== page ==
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Alcohol delivery bill advances; COVID-19 lawsuit protections get final approval

By CAROLINE BECK, Alabama Daily News

Here is a look through some of the work accomplished during the second week of the Alabama legislature’s regular session.

Alcohol delivery bill clears Senate

The Senate on Thursday approved a bill to allow home delivery of beer, wine and alcohol. Sen. Jabo Waggoner’s Senate Bill 126 sets up a delivery license process, fees and rules. This legislation is the same as Rep. Gil Isbell’s House Bill 229, which has received committee approval. Isbell, R-Gadsden, last month said the legislation would allow companies like Birmingham-based Shipt that bring people their groceries to also bring alcohol.

“It’s about the convenience, we’re in a busy world,” Isbell said.

The bills are separate from legislation to allow direct shipment of wine from wineries and retailers to Alabamians’ homes.

License plate data bill advances

The Senate Transportation and Energy Committee approved Senate Bill 2, which would allow law enforcement agencies to use automated license plate recognition systems on public highways, but specify that collected information can only be used for law enforcement purposes.

The bill from Sen. Arthur Orr, R-Decatur, says “law enforcement agencies may not sell license plate recognition data for any purpose and may not make the data available to any agency, corporation, or association that is not a law enforcement agency nor to any individual who is not a law enforcement officer.”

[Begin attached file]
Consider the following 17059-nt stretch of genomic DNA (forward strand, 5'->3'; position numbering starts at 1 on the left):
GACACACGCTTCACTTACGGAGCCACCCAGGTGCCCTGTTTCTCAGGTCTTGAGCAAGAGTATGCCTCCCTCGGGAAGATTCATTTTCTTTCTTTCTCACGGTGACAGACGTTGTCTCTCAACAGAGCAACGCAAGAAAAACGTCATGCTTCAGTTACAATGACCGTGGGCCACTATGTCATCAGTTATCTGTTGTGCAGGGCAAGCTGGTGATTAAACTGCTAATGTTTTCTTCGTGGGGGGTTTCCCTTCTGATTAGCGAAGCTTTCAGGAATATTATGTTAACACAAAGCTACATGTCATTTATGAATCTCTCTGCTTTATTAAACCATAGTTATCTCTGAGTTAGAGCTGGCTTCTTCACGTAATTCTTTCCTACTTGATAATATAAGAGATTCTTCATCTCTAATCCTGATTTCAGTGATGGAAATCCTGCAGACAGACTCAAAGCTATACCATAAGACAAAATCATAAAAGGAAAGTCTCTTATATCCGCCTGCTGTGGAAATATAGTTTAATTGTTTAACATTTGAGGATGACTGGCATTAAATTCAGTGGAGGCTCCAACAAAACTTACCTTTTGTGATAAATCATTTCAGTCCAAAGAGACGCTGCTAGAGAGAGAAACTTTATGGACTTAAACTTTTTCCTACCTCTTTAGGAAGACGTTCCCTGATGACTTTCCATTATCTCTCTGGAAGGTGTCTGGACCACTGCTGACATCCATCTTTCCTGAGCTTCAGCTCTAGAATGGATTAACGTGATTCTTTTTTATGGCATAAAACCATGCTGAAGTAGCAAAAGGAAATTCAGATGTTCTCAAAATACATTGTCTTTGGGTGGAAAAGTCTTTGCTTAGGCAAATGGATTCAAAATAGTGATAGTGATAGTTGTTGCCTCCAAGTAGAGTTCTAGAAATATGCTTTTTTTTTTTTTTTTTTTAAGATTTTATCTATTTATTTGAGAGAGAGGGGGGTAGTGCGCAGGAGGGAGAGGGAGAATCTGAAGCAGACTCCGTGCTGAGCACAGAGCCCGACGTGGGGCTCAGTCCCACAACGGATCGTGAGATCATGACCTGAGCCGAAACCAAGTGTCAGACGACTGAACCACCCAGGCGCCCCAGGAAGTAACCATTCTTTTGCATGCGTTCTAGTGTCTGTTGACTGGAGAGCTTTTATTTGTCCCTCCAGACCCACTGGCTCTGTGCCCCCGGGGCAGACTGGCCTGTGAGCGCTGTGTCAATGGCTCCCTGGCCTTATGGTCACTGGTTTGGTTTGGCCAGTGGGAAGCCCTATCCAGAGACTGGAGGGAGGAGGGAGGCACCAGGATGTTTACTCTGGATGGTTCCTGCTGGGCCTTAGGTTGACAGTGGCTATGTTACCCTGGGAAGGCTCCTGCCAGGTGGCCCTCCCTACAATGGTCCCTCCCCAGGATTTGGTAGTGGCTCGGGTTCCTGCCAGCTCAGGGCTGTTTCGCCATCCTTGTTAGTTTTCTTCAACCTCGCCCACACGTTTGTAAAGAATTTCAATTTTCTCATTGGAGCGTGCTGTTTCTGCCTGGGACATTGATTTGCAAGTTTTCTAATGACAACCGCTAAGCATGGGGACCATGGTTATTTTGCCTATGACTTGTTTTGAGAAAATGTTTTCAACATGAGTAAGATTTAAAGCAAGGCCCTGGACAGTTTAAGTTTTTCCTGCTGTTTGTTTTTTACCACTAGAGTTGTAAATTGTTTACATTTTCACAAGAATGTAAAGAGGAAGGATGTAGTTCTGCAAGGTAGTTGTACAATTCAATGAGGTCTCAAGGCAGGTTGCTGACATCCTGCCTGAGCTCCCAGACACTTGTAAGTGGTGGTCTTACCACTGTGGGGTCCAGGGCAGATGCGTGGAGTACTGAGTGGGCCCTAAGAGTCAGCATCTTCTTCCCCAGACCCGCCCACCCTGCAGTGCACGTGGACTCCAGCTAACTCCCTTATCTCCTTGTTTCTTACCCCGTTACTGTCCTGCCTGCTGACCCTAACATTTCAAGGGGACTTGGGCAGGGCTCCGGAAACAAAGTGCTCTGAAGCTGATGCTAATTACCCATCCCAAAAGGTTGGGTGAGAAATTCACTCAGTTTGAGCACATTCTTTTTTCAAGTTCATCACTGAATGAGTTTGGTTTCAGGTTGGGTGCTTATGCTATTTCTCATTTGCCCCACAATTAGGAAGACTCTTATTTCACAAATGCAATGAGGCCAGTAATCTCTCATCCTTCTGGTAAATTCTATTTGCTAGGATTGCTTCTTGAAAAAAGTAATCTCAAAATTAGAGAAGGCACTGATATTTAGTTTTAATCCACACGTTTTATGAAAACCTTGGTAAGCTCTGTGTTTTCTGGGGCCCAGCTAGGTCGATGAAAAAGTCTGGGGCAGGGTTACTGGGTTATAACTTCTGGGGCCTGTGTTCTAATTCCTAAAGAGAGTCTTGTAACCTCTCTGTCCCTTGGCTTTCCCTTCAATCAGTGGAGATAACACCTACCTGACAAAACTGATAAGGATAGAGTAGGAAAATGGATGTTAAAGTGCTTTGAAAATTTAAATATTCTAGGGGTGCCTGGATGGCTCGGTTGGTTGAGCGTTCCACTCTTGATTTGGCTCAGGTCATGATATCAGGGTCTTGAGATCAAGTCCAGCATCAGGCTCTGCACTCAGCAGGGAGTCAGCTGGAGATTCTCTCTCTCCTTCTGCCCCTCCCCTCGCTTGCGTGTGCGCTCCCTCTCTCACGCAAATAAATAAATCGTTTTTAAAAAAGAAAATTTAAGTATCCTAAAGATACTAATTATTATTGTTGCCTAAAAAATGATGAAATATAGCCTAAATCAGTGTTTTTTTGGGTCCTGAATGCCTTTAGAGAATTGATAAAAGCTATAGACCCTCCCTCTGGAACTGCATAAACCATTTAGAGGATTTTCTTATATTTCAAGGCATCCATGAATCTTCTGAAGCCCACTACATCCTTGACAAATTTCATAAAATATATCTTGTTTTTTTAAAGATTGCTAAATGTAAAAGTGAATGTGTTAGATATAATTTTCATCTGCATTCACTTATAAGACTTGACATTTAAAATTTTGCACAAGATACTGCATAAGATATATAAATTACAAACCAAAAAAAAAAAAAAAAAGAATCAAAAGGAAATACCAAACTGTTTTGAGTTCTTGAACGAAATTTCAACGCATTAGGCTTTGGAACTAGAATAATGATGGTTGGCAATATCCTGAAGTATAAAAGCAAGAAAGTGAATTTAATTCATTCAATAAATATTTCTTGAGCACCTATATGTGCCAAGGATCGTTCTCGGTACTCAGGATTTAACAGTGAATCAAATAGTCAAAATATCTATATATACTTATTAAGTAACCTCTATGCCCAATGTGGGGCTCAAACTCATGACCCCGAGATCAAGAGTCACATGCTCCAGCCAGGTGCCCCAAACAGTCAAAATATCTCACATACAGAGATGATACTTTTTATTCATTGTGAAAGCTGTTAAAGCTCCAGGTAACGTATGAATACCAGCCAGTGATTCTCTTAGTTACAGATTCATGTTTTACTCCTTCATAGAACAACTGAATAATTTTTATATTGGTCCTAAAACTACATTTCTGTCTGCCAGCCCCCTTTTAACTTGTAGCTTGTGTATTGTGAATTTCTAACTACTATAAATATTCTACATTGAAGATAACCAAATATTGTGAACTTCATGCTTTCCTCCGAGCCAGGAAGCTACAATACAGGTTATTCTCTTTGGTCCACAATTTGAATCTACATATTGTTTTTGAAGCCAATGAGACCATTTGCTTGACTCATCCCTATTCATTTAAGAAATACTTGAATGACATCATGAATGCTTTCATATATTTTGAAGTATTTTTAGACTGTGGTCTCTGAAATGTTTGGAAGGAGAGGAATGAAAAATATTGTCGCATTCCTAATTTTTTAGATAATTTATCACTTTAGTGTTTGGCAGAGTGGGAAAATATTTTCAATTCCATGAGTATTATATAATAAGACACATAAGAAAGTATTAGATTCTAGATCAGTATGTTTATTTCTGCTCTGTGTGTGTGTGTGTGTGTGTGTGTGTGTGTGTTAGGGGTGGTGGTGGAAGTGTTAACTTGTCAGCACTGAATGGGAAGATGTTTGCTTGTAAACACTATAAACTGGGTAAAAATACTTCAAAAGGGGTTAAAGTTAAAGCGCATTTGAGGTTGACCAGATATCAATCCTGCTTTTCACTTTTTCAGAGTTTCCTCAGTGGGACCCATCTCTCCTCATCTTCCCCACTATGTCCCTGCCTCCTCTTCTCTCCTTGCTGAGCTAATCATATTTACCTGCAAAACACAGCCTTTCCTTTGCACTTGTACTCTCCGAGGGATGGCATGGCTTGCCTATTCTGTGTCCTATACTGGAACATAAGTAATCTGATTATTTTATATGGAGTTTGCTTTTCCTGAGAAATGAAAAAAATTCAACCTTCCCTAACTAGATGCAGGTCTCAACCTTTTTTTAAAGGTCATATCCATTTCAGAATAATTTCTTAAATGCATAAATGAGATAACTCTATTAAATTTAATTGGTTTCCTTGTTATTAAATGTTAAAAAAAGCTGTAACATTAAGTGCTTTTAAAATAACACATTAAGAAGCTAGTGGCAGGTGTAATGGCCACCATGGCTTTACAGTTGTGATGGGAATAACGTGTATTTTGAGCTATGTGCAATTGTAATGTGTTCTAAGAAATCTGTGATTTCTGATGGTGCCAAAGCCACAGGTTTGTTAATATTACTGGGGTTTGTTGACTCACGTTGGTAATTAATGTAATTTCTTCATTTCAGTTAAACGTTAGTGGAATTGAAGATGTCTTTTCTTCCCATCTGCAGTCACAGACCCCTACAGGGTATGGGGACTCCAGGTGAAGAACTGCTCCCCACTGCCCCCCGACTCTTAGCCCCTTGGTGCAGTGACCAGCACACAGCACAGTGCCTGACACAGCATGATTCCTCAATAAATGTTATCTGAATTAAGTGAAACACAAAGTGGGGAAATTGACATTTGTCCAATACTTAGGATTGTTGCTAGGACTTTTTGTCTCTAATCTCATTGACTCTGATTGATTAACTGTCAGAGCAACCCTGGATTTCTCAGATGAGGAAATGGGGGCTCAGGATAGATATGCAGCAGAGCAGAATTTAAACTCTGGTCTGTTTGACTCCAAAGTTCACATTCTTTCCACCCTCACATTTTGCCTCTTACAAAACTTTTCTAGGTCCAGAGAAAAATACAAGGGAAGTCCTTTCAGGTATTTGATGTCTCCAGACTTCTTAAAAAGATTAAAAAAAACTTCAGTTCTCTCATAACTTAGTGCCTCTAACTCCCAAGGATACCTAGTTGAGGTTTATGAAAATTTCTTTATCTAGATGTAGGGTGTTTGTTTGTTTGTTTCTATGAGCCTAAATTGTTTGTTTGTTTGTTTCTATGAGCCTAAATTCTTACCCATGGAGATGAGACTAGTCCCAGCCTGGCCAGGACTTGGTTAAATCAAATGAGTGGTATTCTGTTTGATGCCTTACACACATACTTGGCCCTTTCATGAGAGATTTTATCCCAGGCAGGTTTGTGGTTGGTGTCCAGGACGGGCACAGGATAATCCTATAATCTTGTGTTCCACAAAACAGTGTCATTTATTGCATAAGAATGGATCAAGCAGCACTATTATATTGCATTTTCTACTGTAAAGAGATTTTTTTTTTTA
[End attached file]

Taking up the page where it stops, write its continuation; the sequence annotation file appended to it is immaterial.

Orr told the committee that his concern is tech companies that offer to collect data for law enforcement agencies, but also sell it to third parties who use it for targeted advertising and other purposes.

“If you’re using the roads of Alabama, maybe you don’t want to share your movements,” Orr said. The bill now goes to the Senate.

COVID-19 liability goes to Governor

Senate Bill 30 from Sen. Arthur Orr, R-Decatur, which would give businesses and other groups liability protection from civil lawsuits related to COVID-19, passed its final vote in the House on Thursday.

Rep. Danny Garrett, R-Trussville, said on the House floor the legislation will help protect small businesses from frivolous lawsuits.

“The pandemic has shown just how vital small businesses are to the state and I think this is critical legislation,” Garrett said.

The final vote was 86-4 with Rep. Merika Coleman, D-Birmingham, Rep. Ralph Howard, D-Greensboro, Rep. Barbra Boyd, D-Anniston, and Rep. Chris England, D-Tuscaloosa, voting against the bill. The bill now goes to Gov. Kay Ivey, who is expected to sign it into law.

Several democratic House members said on Thursday that the bill gives too much blanket protection and could end up protecting “bad actors.”

“I think every individual should have their day in court and I don’t see the need for it,” Rep. Ralph Howard, D-Greensboro, on Thursday.

5G Small Cell Technology passes final vote

Senate Bill 76 from Sen. Arthur Orr, R-Decatur, and sponsored in the House by Rep. Rodd Scott, D-Fairfield, passed the House unanimously on Thursday. The bill will help with the deployment of 5G small cell technology throughout the state, sponsors say, by setting limits on how much money local governments can charge providers for access to utility structures.

The bill creates a uniform application process that local governments will use, as well as a timeline for approval. It also creates a cap on fees.

“It really is an economic development bill,” Scott said. “It puts us technologically in place to move on the development of businesses and growing businesses.”

Scott explained that one amendment passed in the Senate clarifies that the Alabama Department of Transportation has control over the rights-of-way on federal highways and can approve any changes made to them.

The bill now goes to the governor.

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